Bike Set-up: Setting up your bike will vary from rider to rider, and it is something that's quite personal. For long spells of touring with increased bike weight, a lower gear is often favoured. This will keep your cadence up, while saving your knees from the many hours of strain from the additional luggage.
It goes without saying, but make sure you have an appropriate saddle for you. Saddle discomfort is the absolute worst, and can often result in lost time and a lot of whining.
You may be riding on the roads, in populated areas and even during low-light conditions. So grab those reflectors, lights and bells and bolt them onto your pedalling chariot. It's so important to remain seen and heard when you're out riding.
The additional weight will affect tyre and suspension settings (if you have a suspension system), so tweak the pressure to find the right levels for you. Remember to balance out the load on your bike so that neither side is heavier than the other.
Bike-packing: What to take
Bike Essentials: Just like any other ride, there are ride essentials to pack, and keep at an easy reach for use at a moment's notice. Puncture repair kits, inner tubes, tyre/shock pump, multi-tool, tyre levers, chain links and even additional brake pads. Most of these items can be neatly packed and stowed away with minimal inconvenience.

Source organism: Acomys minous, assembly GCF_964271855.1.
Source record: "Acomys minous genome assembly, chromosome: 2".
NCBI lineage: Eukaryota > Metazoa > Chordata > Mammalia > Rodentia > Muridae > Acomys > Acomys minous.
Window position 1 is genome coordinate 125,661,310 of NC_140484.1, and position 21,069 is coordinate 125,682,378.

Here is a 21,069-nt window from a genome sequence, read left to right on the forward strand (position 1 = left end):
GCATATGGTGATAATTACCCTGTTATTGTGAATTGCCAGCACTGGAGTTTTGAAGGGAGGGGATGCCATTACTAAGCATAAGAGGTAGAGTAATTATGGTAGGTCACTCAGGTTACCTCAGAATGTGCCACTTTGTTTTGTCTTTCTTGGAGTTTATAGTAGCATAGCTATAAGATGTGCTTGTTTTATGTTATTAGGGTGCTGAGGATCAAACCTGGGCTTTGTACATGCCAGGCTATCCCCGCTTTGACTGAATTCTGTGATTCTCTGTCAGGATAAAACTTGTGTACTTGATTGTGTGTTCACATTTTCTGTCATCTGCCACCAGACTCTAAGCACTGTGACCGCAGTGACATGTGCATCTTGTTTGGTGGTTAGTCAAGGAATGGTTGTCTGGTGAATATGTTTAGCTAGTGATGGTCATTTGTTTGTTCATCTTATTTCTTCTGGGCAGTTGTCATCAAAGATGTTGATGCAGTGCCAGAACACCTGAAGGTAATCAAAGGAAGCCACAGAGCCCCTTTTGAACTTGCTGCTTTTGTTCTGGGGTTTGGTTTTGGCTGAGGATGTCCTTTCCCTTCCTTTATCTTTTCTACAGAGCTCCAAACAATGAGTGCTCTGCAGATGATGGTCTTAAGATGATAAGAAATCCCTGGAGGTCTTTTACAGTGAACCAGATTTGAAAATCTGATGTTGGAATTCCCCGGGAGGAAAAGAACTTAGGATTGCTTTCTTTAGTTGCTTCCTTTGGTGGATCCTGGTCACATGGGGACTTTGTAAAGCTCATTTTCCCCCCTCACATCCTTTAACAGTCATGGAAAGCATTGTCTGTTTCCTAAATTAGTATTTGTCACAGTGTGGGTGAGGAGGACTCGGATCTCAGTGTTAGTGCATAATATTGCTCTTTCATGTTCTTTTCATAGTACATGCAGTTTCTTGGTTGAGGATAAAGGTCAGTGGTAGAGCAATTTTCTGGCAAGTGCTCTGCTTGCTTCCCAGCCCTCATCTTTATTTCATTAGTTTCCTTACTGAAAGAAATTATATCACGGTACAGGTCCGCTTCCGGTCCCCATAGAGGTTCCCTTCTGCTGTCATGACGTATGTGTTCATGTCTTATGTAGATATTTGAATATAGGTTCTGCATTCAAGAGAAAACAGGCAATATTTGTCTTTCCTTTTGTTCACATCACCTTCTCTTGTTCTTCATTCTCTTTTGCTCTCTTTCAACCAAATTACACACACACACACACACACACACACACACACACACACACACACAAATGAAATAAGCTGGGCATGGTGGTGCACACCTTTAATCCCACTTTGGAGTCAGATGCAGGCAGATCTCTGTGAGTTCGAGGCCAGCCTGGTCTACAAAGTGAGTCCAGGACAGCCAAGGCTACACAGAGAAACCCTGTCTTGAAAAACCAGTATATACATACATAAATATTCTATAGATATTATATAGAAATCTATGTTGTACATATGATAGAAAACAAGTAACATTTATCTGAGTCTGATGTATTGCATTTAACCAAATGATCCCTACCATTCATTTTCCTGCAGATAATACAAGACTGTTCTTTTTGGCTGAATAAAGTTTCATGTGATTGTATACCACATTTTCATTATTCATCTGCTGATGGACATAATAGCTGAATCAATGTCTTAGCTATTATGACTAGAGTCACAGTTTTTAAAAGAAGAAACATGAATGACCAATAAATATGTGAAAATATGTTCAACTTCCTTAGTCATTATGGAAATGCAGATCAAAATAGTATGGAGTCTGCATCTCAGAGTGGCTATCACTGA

So you have your route, your companion and your bike all set up and ready to go. Now you have to face the challenge of packing. I really hate packing at the best of times, I never know what to take so I usually take too much, rather than too little. With bike packing, I've learnt that you have to be very strict on yourself to only taking essentials, and that you have to have wicked good Tetris organisational skills.